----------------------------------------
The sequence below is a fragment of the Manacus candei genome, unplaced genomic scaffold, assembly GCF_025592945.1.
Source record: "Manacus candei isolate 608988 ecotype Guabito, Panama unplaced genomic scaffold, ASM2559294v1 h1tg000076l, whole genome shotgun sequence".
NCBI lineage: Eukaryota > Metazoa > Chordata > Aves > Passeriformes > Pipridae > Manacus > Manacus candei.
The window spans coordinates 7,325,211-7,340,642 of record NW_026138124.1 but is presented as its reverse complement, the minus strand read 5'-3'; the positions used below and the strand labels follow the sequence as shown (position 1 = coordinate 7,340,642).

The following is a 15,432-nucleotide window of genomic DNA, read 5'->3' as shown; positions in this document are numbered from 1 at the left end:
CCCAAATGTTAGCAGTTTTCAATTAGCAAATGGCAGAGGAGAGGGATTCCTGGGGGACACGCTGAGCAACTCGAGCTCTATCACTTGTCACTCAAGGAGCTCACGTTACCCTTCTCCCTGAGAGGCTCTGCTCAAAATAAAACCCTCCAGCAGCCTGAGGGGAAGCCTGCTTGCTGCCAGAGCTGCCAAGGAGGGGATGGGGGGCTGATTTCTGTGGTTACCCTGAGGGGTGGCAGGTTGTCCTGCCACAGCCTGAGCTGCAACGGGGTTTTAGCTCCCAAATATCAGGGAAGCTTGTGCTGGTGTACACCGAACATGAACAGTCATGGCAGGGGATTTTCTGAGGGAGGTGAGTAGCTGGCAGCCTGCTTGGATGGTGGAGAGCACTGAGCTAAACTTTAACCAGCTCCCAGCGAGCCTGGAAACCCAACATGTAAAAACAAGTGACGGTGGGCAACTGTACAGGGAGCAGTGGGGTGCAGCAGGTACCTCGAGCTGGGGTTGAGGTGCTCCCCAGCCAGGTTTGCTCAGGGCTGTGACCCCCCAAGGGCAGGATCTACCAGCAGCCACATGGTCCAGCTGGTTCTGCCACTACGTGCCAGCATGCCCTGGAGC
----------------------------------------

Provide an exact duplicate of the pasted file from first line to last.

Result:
The sequence below is a fragment of the Manacus candei genome, unplaced genomic scaffold, assembly GCF_025592945.1.
Source record: "Manacus candei isolate 608988 ecotype Guabito, Panama unplaced genomic scaffold, ASM2559294v1 h1tg000076l, whole genome shotgun sequence".
NCBI lineage: Eukaryota > Metazoa > Chordata > Aves > Passeriformes > Pipridae > Manacus > Manacus candei.
The window spans coordinates 7,325,211-7,340,642 of record NW_026138124.1 but is presented as its reverse complement, the minus strand read 5'-3'; the positions used below and the strand labels follow the sequence as shown (position 1 = coordinate 7,340,642).

The following is a 15,432-nucleotide window of genomic DNA, read 5'->3' as shown; positions in this document are numbered from 1 at the left end:
CCCAAATGTTAGCAGTTTTCAATTAGCAAATGGCAGAGGAGAGGGATTCCTGGGGGACACGCTGAGCAACTCGAGCTCTATCACTTGTCACTCAAGGAGCTCACGTTACCCTTCTCCCTGAGAGGCTCTGCTCAAAATAAAACCCTCCAGCAGCCTGAGGGGAAGCCTGCTTGCTGCCAGAGCTGCCAAGGAGGGGATGGGGGGCTGATTTCTGTGGTTACCCTGAGGGGTGGCAGGTTGTCCTGCCACAGCCTGAGCTGCAACGGGGTTTTAGCTCCCAAATATCAGGGAAGCTTGTGCTGGTGTACACCGAACATGAACAGTCATGGCAGGGGATTTTCTGAGGGAGGTGAGTAGCTGGCAGCCTGCTTGGATGGTGGAGAGCACTGAGCTAAACTTTAACCAGCTCCCAGCGAGCCTGGAAACCCAACATGTAAAAACAAGTGACGGTGGGCAACTGTACAGGGAGCAGTGGGGTGCAGCAGGTACCTCGAGCTGGGGTTGAGGTGCTCCCCAGCCAGGTTTGCTCAGGGCTGTGACCCCCCAAGGGCAGGATCTACCAGCAGCCACATGGTCCAGCTGGTTCTGCCACTACGTGCCAGCATGCCCTGGAGC